It’s a question that has dogged the B2B world for many years: what is the best way to use social media? In fact, some argue that social media is more of a B2C endeavour. But the truth is that there are over 3 billion social media users worldwide (in a population of 7.8 billion), and this influences every industry.
Not only is this a huge number, it also highlights the massive potential for growth, as technology continues to improve in developing nations. Social media is no longer confined to kids, either. Over 72% of US adults use social media, which is an increase from just 7% in 2005.
This shift in demographics – as people grow up with digital technology ingrained – means that the use of social media by B2B brands is key to their marketing success. Senior decision-makers are using social media as one indicator of who to trust as a partner or supplier, alongside more traditional methods.
Dispelling the Myths About B2B Social Media
Let’s dispel some of the vicious myths about social media in the B2B sphere. These concerns have prevented many businesses maximising their potential with social media, and contributed to the idea that B2B lags behind B2C in terms of connecting to prospects and customers online.
1. “Social media is not applicable to us.”
The most common myth about social media for B2B is that it’s genuinely not relevant, and not something that B2B organisations should involve themselves with. But in this post-digital world, people are connected through multiple devices 24/7. This trend is emerging globally, as reliable mobile data and WiFi connectivity spreads – and handheld devices become more affordable.
A business is not a robotic entity; it’s the sum of its people. This means that there are brains to engage with, emotions to draw on, and relationships to build. Furthermore, the buying process for B2B is typically longer and the research stage is deeper. A vibrant, informative, and expertise-driven social media presence will only serve to improve your chances when B2B buyers are considering their options.
2. “We need to be ultra professional.”
Again, we come back to the point that businesses are run by people. People have feelings and desires – they’re moved by emotive stories, and they want to be educated and entertained. Whilst remaining on-brand by maintaining values and representing a competent, trustworthy, and professional group of people, you can introduce informality and human interaction to your social media activity.
3. “We’re too small.” or “We’re too big.”
As Jay Baer argues in this article, one key goal of social media for major brands is to make their large company act like a small one – bringing them closer to their customers and providing a direct route to amazing service. No company is too small, and no company is too big.
For smaller businesses with less manpower and budget to spend, remember that social updates can be scheduled in advance using tools like HootSuite and Buffer, and there are even tools like IFTTT that can automatically push out updates when you publish content on a website or blog. This saves a lot of time.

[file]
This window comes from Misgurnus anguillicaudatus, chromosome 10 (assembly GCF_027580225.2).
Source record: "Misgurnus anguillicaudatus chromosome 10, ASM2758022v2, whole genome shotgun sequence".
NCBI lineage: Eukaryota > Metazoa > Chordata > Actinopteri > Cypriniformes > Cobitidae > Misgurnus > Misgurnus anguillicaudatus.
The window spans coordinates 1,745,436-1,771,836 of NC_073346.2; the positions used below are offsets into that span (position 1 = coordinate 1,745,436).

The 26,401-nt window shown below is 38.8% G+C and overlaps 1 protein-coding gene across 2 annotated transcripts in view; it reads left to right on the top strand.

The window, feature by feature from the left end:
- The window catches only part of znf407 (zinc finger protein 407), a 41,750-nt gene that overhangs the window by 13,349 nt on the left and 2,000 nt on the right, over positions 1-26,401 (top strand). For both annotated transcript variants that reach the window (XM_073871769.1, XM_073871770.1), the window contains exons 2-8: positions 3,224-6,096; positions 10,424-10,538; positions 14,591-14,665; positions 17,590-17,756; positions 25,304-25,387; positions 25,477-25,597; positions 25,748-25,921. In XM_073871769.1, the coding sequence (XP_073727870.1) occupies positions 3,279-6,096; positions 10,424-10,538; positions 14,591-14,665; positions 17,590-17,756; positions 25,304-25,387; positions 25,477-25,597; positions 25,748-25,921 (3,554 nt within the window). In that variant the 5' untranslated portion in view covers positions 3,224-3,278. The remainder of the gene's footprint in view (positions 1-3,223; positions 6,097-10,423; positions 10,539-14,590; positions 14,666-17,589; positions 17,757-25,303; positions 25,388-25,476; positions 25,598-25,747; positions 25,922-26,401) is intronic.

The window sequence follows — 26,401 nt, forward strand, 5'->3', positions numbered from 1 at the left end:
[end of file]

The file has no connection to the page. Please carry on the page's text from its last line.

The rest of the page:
4. “It’s not a measurable investment.”
On the contrary, there are ways to measure the impact of social media on your business. Primarily, this involves tracking the performance of your website. Digging into your analytics software (e.g. Google Analytics) will highlight where visitors originated from, and what they did thereafter.
If you can see that a proportion of website visitors arrived as social traffic and went on to engage with the site meaningfully (e.g. by spending time reading a post, downloading an eBook, or filling in a contact form), this can be fed into your attribution setup and indicate social media’s impact on your bottom line.
5. “It’s a PR nightmare waiting to happen!”
Yes, if you’ve got someone in charge of social media that doesn’t understand your business or your values, it might become harmful. But you can mitigate these risks with common sense, education, and an editing or approval process for social posts.
When using an external agency, make sure they understand your goals and brand tone, and that there is an agreed strategy in place before embarking on any campaign.
Final Thoughts: The Core Purpose of B2B Social Media
In the B2B world, social media marketing has a number of core purposes:
To generate brand awareness among your target audience
To build integrity and credibility in your industry
To fill the pipeline with top-of-funnel prospects (e.g. email subscribers)
To establish an employer brand to attract the best talent
Without a structure for making your B2B organic social media tie into these purposes, you will be shooting in the dark and some of the myths mentioned above will come true. So, the lesson is clear: build a robust strategy for your organic social media, and you will see the results over time.